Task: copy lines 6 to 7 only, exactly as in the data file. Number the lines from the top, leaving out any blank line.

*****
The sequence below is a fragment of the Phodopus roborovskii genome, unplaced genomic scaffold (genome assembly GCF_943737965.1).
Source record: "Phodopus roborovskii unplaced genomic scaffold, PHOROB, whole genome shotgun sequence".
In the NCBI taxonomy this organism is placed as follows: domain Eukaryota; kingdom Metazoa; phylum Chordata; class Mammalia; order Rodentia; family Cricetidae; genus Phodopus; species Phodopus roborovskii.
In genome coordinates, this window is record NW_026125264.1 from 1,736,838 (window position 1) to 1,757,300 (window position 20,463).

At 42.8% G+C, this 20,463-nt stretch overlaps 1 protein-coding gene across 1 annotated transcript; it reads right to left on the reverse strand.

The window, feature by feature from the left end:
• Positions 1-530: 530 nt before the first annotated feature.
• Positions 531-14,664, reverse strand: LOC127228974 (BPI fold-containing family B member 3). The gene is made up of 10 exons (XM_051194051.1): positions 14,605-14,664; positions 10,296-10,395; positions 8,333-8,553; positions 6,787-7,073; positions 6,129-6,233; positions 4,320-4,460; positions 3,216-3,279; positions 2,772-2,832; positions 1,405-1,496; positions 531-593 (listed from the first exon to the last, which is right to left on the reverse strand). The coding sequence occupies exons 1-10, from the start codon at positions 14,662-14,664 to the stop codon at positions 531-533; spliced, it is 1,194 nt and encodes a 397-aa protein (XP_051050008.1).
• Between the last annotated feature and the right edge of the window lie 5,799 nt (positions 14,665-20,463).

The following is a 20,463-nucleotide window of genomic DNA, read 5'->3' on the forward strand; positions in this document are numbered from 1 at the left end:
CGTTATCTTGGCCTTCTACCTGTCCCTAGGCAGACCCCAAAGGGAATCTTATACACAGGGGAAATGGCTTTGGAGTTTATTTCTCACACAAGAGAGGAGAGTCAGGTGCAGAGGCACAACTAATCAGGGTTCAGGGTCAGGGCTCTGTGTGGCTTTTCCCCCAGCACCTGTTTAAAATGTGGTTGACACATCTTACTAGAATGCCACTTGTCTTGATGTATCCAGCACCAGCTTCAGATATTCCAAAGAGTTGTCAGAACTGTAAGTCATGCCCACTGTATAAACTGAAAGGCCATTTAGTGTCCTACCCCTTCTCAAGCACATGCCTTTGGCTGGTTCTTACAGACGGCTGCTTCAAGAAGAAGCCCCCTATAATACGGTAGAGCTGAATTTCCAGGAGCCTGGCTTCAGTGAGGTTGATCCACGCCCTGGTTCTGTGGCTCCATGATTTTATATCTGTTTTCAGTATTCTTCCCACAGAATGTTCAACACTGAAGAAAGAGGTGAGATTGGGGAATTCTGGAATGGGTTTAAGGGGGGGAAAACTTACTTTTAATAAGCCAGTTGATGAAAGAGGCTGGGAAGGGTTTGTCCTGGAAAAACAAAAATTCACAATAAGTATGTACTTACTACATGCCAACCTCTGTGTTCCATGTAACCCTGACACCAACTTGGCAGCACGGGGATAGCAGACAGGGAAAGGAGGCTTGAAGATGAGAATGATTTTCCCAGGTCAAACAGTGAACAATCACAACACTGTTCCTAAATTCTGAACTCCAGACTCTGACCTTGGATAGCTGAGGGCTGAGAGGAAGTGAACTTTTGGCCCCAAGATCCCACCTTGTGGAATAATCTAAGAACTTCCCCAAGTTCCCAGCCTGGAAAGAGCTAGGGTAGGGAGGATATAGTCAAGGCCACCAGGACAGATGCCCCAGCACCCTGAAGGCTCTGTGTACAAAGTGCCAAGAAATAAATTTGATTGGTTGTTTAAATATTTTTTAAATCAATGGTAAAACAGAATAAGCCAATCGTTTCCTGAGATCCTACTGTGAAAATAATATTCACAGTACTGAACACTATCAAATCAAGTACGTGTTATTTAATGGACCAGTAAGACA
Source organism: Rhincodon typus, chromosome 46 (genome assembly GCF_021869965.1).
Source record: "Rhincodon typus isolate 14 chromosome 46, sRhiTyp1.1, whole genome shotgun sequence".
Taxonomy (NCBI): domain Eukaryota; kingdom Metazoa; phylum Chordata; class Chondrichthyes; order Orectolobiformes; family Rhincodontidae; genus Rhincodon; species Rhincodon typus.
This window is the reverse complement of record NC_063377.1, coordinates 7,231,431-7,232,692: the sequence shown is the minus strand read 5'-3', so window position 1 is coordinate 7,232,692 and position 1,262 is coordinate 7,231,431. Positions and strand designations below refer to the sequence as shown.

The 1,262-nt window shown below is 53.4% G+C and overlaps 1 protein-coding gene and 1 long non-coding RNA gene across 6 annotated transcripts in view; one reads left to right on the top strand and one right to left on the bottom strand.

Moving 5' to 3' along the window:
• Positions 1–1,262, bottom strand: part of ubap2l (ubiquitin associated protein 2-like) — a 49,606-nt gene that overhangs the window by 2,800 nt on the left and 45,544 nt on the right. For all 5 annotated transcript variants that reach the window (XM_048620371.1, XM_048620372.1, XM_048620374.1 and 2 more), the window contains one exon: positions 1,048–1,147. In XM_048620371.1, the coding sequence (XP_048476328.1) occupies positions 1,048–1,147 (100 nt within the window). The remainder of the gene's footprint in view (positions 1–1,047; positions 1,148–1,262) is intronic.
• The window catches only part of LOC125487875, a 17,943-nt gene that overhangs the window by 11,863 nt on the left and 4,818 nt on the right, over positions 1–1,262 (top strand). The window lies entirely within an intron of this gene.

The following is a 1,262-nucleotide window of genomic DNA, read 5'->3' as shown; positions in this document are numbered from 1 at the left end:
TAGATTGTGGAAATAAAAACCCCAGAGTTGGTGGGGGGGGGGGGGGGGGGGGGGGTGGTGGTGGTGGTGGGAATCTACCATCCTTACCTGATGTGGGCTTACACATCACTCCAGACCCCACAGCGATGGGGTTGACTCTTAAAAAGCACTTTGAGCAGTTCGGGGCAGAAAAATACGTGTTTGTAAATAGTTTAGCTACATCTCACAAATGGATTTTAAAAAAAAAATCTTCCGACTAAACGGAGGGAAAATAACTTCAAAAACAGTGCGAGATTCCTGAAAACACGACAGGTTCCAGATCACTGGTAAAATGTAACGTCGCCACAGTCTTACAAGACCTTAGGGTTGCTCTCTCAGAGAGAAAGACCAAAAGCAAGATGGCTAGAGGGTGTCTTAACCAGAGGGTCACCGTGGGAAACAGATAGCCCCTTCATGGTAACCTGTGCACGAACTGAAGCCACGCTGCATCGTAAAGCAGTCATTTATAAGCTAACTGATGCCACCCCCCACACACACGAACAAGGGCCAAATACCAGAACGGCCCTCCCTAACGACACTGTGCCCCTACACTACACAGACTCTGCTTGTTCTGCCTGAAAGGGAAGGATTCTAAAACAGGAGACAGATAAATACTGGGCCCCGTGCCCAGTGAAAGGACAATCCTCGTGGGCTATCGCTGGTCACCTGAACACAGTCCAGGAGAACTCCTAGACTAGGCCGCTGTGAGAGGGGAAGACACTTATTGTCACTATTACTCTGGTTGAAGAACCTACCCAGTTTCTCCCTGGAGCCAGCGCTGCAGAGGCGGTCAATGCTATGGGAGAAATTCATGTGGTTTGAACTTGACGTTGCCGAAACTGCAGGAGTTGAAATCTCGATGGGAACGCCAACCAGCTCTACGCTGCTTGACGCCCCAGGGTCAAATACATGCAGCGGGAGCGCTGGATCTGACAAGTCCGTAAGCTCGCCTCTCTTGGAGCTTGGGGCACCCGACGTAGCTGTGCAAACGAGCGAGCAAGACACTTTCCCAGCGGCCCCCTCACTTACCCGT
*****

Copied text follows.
The window, feature by feature from the left end:
• Positions 1-530: 530 nt before the first annotated feature.